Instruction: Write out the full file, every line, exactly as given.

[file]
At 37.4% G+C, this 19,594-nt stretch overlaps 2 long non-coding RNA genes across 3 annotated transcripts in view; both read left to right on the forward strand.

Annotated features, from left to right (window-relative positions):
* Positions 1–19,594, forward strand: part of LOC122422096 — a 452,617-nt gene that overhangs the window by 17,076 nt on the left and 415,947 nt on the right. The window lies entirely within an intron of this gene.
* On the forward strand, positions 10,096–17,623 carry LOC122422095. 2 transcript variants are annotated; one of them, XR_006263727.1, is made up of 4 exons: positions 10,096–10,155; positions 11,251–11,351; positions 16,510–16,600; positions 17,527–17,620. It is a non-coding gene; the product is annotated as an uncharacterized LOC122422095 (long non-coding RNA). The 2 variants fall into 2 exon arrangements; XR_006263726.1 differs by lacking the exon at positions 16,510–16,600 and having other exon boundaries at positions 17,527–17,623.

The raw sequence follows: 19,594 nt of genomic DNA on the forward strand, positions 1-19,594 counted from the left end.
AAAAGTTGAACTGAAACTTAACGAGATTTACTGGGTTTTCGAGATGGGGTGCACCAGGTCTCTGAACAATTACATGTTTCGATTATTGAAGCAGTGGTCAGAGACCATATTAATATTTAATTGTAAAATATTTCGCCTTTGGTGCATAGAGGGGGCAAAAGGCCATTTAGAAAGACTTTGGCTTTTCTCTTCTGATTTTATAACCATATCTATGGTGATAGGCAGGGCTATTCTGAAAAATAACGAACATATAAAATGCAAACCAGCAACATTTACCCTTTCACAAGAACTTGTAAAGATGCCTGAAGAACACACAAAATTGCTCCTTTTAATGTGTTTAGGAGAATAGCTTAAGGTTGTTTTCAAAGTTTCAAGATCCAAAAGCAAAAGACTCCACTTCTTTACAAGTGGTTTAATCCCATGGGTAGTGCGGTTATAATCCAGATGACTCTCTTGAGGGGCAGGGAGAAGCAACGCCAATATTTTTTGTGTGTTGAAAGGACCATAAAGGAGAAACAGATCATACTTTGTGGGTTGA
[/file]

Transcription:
At 37.4% G+C, this 19,594-nt stretch overlaps 2 long non-coding RNA genes across 3 annotated transcripts in view; both read left to right on the forward strand.

Annotated features, from left to right (window-relative positions):
* Positions 1–19,594, forward strand: part of LOC122422096 — a 452,617-nt gene that overhangs the window by 17,076 nt on the left and 415,947 nt on the right. The window lies entirely within an intron of this gene.
* On the forward strand, positions 10,096–17,623 carry LOC122422095. 2 transcript variants are annotated; one of them, XR_006263727.1, is made up of 4 exons: positions 10,096–10,155; positions 11,251–11,351; positions 16,510–16,600; positions 17,527–17,620. It is a non-coding gene; the product is annotated as an uncharacterized LOC122422095 (long non-coding RNA). The 2 variants fall into 2 exon arrangements; XR_006263726.1 differs by lacking the exon at positions 16,510–16,600 and having other exon boundaries at positions 17,527–17,623.

The raw sequence follows: 19,594 nt of genomic DNA on the forward strand, positions 1-19,594 counted from the left end.
AAAAGTTGAACTGAAACTTAACGAGATTTACTGGGTTTTCGAGATGGGGTGCACCAGGTCTCTGAACAATTACATGTTTCGATTATTGAAGCAGTGGTCAGAGACCATATTAATATTTAATTGTAAAATATTTCGCCTTTGGTGCATAGAGGGGGCAAAAGGCCATTTAGAAAGACTTTGGCTTTTCTCTTCTGATTTTATAACCATATCTATGGTGATAGGCAGGGCTATTCTGAAAAATAACGAACATATAAAATGCAAACCAGCAACATTTACCCTTTCACAAGAACTTGTAAAGATGCCTGAAGAACACACAAAATTGCTCCTTTTAATGTGTTTAGGAGAATAGCTTAAGGTTGTTTTCAAAGTTTCAAGATCCAAAAGCAAAAGACTCCACTTCTTTACAAGTGGTTTAATCCCATGGGTAGTGCGGTTATAATCCAGATGACTCTCTTGAGGGGCAGGGAGAAGCAACGCCAATATTTTTTGTGTGTTGAAAGGACCATAAAGGAGAAACAGATCATACTTTGTGGGTTGA